View past news and announcements from Perimeter Institute.
Latham Boyle wanted to enhance a proposed gravitational wave detector. Instead, he and Kendrick Smith may have stumbled upon a new type of crystal.
Miles Cranmer, a first-year physics student at McGill University, has earned Perimeter’s 2014 Luke Santi Memorial Award in recognition of his achievements in the classroom, in the lab, and in his community.
Perimeter Faculty member Lee Smolin and his collaborator, Marina Cortês, were awarded the inaugural Buchalter Cosmology Prize at the 225th meeting of the American Astronomical Society in Seattle, Washington.
Visiting Fellow Eduardo Martin-Martinez has been recognized for the potential of his research into relativistic quantum information.
Perimeter Faculty members Natalia Toro and Philip Schuster have won a New Horizons in Physics Prize. The $100,000 award recognizes exceptionally promising young researchers and is awarded by the Breakthrough Prize Foundation, which evolved as an expansion of the Fundamental Physics Prize Foundation.
Perimeter Institute announces its Tensor Networks Initiative, aimed at supporting a new research approach with utility across a number of areas.
Time flies straight ahead like an arrow, never backtracking, and a Perimeter postdoc has co-authored a Physical Review Letters paper that offers an explanation as to why.
New research from Perimeter shows that two of the strangest features of quantum mechanics – entanglement and negative energy – might be two faces of one coin.
New work asserts that a key technique used to probe quantum systems may not be so quantum after all, according to Perimeter postdoctoral researcher Joshua Combes and his colleague Christopher Ferrie.
Raffi Budakian, a new Perimeter Associate Faculty member, bridges theory and experiment with cutting-edge approaches to glimpsing the world of the very small.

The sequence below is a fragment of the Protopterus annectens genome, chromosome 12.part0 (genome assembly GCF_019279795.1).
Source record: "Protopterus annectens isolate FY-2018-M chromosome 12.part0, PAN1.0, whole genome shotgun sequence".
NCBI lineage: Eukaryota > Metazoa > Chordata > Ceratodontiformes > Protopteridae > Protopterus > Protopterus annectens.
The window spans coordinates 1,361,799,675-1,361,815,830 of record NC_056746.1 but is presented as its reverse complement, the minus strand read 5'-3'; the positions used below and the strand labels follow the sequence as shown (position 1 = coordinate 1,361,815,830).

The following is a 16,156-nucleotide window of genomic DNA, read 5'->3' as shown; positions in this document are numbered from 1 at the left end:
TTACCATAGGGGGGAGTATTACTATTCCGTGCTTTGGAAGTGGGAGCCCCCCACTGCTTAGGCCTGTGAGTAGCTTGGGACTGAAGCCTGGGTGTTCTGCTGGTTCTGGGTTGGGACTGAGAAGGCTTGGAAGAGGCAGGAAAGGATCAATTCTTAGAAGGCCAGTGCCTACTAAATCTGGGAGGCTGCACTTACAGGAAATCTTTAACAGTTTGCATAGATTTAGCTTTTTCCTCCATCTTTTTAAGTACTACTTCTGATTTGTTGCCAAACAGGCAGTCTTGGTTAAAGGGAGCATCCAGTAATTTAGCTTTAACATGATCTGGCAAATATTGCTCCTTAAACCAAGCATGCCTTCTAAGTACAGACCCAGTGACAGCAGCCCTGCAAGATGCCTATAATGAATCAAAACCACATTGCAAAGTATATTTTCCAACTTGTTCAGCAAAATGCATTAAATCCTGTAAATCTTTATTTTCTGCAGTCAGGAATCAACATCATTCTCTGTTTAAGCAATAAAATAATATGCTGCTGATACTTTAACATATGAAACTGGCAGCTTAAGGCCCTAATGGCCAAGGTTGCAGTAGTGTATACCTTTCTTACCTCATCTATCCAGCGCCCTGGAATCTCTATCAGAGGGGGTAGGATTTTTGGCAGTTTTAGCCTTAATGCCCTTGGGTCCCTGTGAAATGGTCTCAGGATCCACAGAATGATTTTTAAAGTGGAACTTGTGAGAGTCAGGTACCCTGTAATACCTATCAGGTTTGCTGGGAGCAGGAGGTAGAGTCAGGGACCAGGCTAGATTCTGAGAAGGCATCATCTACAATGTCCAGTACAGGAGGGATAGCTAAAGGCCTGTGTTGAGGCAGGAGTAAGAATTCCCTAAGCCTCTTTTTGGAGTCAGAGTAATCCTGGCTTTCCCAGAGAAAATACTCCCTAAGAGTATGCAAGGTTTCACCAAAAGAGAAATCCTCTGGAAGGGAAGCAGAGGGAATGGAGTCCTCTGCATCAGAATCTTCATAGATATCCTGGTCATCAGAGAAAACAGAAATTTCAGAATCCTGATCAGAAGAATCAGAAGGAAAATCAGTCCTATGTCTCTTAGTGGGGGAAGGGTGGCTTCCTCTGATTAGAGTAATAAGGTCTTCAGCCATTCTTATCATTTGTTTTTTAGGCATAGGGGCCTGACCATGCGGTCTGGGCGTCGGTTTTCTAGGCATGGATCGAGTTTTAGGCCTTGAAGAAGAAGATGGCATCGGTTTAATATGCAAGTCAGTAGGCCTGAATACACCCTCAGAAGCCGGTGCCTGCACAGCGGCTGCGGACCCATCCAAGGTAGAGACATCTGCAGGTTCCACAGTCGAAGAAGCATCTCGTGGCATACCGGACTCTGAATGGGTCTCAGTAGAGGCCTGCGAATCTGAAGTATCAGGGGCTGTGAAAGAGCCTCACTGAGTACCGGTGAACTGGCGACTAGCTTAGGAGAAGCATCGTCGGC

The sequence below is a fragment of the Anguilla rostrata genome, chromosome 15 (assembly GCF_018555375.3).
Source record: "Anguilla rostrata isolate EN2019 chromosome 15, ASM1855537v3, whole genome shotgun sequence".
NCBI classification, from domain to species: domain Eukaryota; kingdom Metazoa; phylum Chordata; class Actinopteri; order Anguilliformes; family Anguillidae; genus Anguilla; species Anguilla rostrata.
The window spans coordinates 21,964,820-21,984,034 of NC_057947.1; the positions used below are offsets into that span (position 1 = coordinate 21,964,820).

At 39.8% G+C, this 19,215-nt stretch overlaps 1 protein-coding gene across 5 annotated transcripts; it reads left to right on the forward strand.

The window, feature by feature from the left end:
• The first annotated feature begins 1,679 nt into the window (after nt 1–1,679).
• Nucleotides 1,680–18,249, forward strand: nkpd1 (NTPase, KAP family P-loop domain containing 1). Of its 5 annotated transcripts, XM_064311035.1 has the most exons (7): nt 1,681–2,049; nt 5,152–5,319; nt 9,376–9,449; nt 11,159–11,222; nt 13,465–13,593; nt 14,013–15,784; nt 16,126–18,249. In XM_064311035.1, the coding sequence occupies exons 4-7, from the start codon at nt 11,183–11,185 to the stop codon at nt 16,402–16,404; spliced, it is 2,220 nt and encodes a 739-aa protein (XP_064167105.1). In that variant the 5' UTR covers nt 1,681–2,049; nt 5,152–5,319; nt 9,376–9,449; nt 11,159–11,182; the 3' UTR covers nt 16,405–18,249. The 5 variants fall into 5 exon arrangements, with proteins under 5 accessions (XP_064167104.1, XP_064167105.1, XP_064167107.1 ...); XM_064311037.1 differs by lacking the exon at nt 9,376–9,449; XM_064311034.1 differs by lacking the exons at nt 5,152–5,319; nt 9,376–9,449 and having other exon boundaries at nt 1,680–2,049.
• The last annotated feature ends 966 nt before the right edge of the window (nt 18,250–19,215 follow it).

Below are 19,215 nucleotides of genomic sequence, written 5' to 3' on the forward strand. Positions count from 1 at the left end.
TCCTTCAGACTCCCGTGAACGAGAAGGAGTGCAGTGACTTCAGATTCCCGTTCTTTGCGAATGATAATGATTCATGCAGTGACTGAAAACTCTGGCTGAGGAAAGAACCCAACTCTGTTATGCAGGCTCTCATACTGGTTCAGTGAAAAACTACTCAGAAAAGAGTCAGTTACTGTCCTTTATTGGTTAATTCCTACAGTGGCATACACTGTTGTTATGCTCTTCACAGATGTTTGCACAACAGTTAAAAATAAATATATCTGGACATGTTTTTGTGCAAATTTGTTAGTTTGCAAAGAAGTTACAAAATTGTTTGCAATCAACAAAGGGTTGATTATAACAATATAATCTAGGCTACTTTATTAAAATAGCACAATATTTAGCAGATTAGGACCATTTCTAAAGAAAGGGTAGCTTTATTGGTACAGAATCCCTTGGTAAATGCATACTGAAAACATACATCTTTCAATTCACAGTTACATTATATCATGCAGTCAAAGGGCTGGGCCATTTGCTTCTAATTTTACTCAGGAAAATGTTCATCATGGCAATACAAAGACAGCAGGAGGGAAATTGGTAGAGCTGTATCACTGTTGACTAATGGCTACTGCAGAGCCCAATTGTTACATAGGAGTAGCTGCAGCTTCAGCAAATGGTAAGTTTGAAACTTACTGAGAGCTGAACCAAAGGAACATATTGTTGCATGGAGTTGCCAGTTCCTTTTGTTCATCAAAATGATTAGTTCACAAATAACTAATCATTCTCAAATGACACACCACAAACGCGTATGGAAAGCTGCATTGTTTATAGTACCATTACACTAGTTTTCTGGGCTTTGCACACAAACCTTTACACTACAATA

Our universe may have emerged from a black hole in a higher-dimensional universe, propose a trio of Perimeter Institute researchers in the cover story of the latest Scientific American.
Perimeter Associate Faculty member Matthew Johnson and his colleagues are working to bring the multiverse hypothesis, which to some sounds like a fanciful tale, firmly into the realm of testable science.
Pick up a pencil. Make a mark on a piece of paper. Congratulations: you are doing cutting-edge condensed matter physics. You might even be making the first mark on the road to quantum computers, according to new Perimeter research.
Three members of Perimeter Institute’s faculty have been awarded Discovery Grants as part of the recent round of funding from the Natural Sciences and Engineering Research Council of Canada (NSERC).
For his visionary contributions to accelerating leading-edge research in fundamental physics, Mike Lazaridis has been elected to the national academy of science in the UK.
The road uniting quantum field theory and general relativity – the two great theories of modern physics – has been impassable for 80 years. Could a tool from condensed matter physics finally help map the way?
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